will arrive at “Medieval Jewish Names Research,” Julie Stampnitzky. This article deals with Individuals Mentioned in Hebrew Accounts, 10th-11th centuries, The First Crusade, 1096 in Koln (Cologne), Germany. It includes Given name: (Maras) Rivkah; Patronymic: Mar Yehudah b[en] R[eb] Avraham heChasid [her father-in-law] in Mainz, Germany; and Yehudah [his son-in-law]. Since no time period or authenticity request was mentioned <Rivkah bat Yehudah> would be a fine period name. [MB]

Sundragon, Barony of: BADGE RESUBMISSION from Laurel, November 2002: Per fess argent and azure, a rainbow gules, argent, azure, Or and purpure, clouded argent, and an acorn Or.

BADGE RESUBMISSION from Laurel, November 2002: Argent, a fess azure between a rainbow gules, argent, azure, Or and purpure, clouded argent, and a heart gules.

“...all rainbows must be of the period style--with clouds, although the bands may be of the natural colors...” (LoAR CL 8/83) This is visually equivalent to a cloudless rainbow which has been banned for a while. Return for violating RfS VII. [KH] Having contacted the baronial herald and Their Excellencies via Prism Pursuivant, the clouds wil be tinctured azure, resolving the problem. [MMM]

Sundragon, Barony of: NEW BADGE: Gules, a dragon segreant contourny and a bordure indented argent.

Consider Macsen Felinfoel: Gules, a dragon statant erect to sinister, wings displayed, argent. There is a CD for the bordure, and a probable CD for wing posture. [KH, also noted by HdA] Although clear, this needs to be redrawn, as there needs to be some discernible bordure for a bordure indented, not just the complex line, or “teeth” of the indented line. [MMM]

William MacLeod the Moonstag (Mons Tonitrus): NAME and DEVICE RESUBMISSION from Kingdom March 2005: Vert, on a plate a stag’s head cabossed sable, on a chief embattled argent a roundel between a decrescent and an increscent sable.

The original name submission, William MacLeod, was in conflict with Wyllym MacLeod, which appeared in the December 2004 Atenveldt Letter of Intent. I cannot justify the byname, but it is necessary, because unaltered, the name William MacLeod would conflict with Uilleam MacLeòid, registered in January 1997. (This name was also the reason that Wyllym MacLeod’s name submission was returned, for aural conflict.) Stagge (from OE stagga, “a stag,” Reaney and Wilson, p. 423, s.n.Stag) and Moonlight (Monelight, 1317 and 1470, possibly attached to someone with the penchant for wandering around in the moonlight, Reaney and Wilson, p. 313) provide period use of the elements seen in the byname.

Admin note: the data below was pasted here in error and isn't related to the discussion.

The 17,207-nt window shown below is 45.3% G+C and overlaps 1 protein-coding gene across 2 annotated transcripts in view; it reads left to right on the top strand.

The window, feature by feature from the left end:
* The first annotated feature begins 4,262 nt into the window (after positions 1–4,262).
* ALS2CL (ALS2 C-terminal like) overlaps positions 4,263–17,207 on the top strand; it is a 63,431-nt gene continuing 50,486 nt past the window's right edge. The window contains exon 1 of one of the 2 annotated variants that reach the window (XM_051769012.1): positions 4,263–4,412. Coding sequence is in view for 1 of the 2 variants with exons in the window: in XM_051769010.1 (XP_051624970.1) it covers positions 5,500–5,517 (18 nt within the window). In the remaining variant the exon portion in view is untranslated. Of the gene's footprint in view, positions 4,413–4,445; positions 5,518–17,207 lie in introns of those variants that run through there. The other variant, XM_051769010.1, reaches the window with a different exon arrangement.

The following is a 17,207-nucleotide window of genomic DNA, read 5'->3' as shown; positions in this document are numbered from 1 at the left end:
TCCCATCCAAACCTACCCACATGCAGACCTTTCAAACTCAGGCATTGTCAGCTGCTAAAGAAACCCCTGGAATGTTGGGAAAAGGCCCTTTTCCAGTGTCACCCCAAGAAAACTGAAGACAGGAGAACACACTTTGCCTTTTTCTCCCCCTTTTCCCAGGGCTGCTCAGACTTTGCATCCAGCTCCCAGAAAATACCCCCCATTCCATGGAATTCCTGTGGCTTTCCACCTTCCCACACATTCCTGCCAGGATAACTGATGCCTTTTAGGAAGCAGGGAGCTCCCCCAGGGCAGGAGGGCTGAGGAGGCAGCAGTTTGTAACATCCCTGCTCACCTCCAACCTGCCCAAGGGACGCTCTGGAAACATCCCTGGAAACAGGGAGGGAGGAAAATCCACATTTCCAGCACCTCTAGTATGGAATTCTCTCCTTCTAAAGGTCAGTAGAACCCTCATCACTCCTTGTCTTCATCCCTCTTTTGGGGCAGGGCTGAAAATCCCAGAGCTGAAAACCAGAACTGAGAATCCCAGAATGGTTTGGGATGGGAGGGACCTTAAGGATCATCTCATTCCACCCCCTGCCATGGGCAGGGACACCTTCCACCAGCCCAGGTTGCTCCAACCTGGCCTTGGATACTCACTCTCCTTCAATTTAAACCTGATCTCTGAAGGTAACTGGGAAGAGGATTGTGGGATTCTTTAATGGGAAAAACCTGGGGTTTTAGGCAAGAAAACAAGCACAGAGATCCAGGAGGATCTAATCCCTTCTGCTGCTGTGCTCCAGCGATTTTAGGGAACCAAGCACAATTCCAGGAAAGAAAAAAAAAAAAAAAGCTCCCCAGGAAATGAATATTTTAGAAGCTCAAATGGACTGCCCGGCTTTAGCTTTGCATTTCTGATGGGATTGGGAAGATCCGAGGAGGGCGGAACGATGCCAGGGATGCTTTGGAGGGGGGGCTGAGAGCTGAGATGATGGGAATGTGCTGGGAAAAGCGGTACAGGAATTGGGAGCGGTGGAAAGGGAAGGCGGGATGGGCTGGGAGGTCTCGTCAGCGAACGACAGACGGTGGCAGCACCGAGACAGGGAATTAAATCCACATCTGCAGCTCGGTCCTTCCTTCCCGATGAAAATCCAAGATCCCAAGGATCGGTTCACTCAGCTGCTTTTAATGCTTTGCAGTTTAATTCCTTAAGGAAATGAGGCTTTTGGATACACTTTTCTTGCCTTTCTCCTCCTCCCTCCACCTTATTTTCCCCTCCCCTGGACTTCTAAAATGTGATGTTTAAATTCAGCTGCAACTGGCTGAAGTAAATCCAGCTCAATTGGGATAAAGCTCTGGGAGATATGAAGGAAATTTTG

The original device submission, using an uncharged chief, was in conflict with Matsuura Suetsune: Vert, on a plate a brown stag's head cabossed proper all within a bordure argent., with 1 CD for type of secondaries; there is no CD for tincture-only of tertiaries. Adding the tertiaries to the chief clears the conflict.

The following are returned by the Atenveldt College of Heralds for further work, September 2005:

Amalie zu dem Blumen: NEW BADGE: (badge) (fieldless) A gurges azure.

The badge isn't registerable; RfS VIII.5 says "Fieldless armory must form a self-contained design. A fieldless design must have all its elements conjoined, like the three feathers issuing from a crown used by the Heir Apparent to the throne of England. Since there is no field in such a design,

it may not use charges that rely on the edges of the field to define their shape, such as bordures and orles, nor to cut off their ends, such as ordinaries or charges throughout." Gurges rely on the edges of the shield for their termination points. Unfortunately, giving this a field so that it becomes Argent, a gurges azure., creates a conflict with Thomas ap Thomas: Gurges azure and argent, a dragon passant gules grasping in the dexter forepaw an axe vert.” There is 1 CD for removing the dragon. [AmC, KH; conflict also noted by HdA]

RETURNED for conflict.

Mikel of Perth: NEW DEVICE: Argent, a lion rampant sable, on a chief embattled azure four arrows sable (or argent).

Consider Muirghein inghean Rioghain: Argent, a natural panther rampant sable and on a chief embattled azure three annulets argent. There is a single CD for multiple changes to the tertiaries. [KH, SB] There is no CD granted between felids. [MMM]

RETURNED for conflict.

Rivka Bat Yehudah: NEW DEVICE: Azure, a chevron rompu between two wolves’ heads couped respectant and a feather argent.

The chevron should be bolder. Consider Darius Cordell: Azure, a chevron rompu between three Bourchier knots palewise argent. Single CD for type of secondaries. Return for conflict. [KH]

RETURNED for conflict.

Marta as tu Mika-Mysliwy

c/o Linda Miku

2527 East 3rd Street, Tucson AZ 85716

Commonly-Cited References

Black, George F. The Surnames of Scotland.

Gordon, E.V. An Introduction to Old Norse, 2nd edition, Oxford at the Claredon Press, 1957.

MacLysaght, E. The Surnames of Ireland. Dublin, Irish Academic Press, 1991.

Medieval Names Archive.

Ó Corráin, Donnchadh and Fidelma Maguire. Irish Names.

Reaney, P.H. and R. M. Wilson. A Dictionary of English Surnames, 2nd Edition, 1976, reprinted 1979.

Withycombe, E.G., The Oxford Dictionary of English Christian Names, 3rd Edition. London, Oxford University Press, 1977.